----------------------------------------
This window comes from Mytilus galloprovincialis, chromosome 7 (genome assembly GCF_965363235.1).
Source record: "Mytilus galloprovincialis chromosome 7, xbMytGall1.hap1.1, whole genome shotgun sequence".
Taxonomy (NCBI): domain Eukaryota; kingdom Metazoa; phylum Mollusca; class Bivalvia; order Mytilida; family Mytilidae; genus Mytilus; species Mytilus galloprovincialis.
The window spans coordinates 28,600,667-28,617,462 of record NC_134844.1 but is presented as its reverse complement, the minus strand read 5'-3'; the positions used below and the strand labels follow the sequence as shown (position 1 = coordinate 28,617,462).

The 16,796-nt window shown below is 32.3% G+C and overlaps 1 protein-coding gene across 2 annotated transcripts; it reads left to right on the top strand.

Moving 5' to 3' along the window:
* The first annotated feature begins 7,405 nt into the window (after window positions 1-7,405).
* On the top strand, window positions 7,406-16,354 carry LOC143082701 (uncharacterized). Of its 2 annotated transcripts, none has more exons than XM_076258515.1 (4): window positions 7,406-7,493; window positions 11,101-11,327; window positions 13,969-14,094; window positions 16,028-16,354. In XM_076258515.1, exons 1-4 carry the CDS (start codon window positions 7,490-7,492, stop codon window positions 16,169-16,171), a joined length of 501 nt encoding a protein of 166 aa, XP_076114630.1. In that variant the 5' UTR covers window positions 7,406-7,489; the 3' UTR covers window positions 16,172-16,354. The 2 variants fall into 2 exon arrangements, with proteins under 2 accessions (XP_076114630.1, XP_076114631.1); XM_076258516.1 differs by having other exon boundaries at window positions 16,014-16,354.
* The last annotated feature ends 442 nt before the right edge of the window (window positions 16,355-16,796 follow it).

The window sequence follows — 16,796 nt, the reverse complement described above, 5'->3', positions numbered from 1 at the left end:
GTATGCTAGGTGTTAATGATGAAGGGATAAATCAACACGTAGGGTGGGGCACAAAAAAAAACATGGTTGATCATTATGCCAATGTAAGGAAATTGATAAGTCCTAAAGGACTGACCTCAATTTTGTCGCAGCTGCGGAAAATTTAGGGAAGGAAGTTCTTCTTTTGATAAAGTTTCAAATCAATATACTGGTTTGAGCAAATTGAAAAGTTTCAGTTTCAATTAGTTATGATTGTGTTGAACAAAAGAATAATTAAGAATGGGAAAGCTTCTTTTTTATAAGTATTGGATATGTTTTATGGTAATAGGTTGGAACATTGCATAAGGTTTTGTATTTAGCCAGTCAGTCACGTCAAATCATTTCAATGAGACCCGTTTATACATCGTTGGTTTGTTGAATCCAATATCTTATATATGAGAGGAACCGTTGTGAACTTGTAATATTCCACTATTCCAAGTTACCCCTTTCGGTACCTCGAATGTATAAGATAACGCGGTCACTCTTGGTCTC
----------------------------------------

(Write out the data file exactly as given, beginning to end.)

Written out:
This window comes from Mytilus galloprovincialis, chromosome 7 (genome assembly GCF_965363235.1).
Source record: "Mytilus galloprovincialis chromosome 7, xbMytGall1.hap1.1, whole genome shotgun sequence".
Taxonomy (NCBI): domain Eukaryota; kingdom Metazoa; phylum Mollusca; class Bivalvia; order Mytilida; family Mytilidae; genus Mytilus; species Mytilus galloprovincialis.
The window spans coordinates 28,600,667-28,617,462 of record NC_134844.1 but is presented as its reverse complement, the minus strand read 5'-3'; the positions used below and the strand labels follow the sequence as shown (position 1 = coordinate 28,617,462).

The 16,796-nt window shown below is 32.3% G+C and overlaps 1 protein-coding gene across 2 annotated transcripts; it reads left to right on the top strand.

Moving 5' to 3' along the window:
* The first annotated feature begins 7,405 nt into the window (after window positions 1-7,405).
* On the top strand, window positions 7,406-16,354 carry LOC143082701 (uncharacterized). Of its 2 annotated transcripts, none has more exons than XM_076258515.1 (4): window positions 7,406-7,493; window positions 11,101-11,327; window positions 13,969-14,094; window positions 16,028-16,354. In XM_076258515.1, exons 1-4 carry the CDS (start codon window positions 7,490-7,492, stop codon window positions 16,169-16,171), a joined length of 501 nt encoding a protein of 166 aa, XP_076114630.1. In that variant the 5' UTR covers window positions 7,406-7,489; the 3' UTR covers window positions 16,172-16,354. The 2 variants fall into 2 exon arrangements, with proteins under 2 accessions (XP_076114630.1, XP_076114631.1); XM_076258516.1 differs by having other exon boundaries at window positions 16,014-16,354.
* The last annotated feature ends 442 nt before the right edge of the window (window positions 16,355-16,796 follow it).

The window sequence follows — 16,796 nt, the reverse complement described above, 5'->3', positions numbered from 1 at the left end:
GTATGCTAGGTGTTAATGATGAAGGGATAAATCAACACGTAGGGTGGGGCACAAAAAAAAACATGGTTGATCATTATGCCAATGTAAGGAAATTGATAAGTCCTAAAGGACTGACCTCAATTTTGTCGCAGCTGCGGAAAATTTAGGGAAGGAAGTTCTTCTTTTGATAAAGTTTCAAATCAATATACTGGTTTGAGCAAATTGAAAAGTTTCAGTTTCAATTAGTTATGATTGTGTTGAACAAAAGAATAATTAAGAATGGGAAAGCTTCTTTTTTATAAGTATTGGATATGTTTTATGGTAATAGGTTGGAACATTGCATAAGGTTTTGTATTTAGCCAGTCAGTCACGTCAAATCATTTCAATGAGACCCGTTTATACATCGTTGGTTTGTTGAATCCAATATCTTATATATGAGAGGAACCGTTGTGAACTTGTAATATTCCACTATTCCAAGTTACCCCTTTCGGTACCTCGAATGTATAAGATAACGCGGTCACTCTTGGTCTC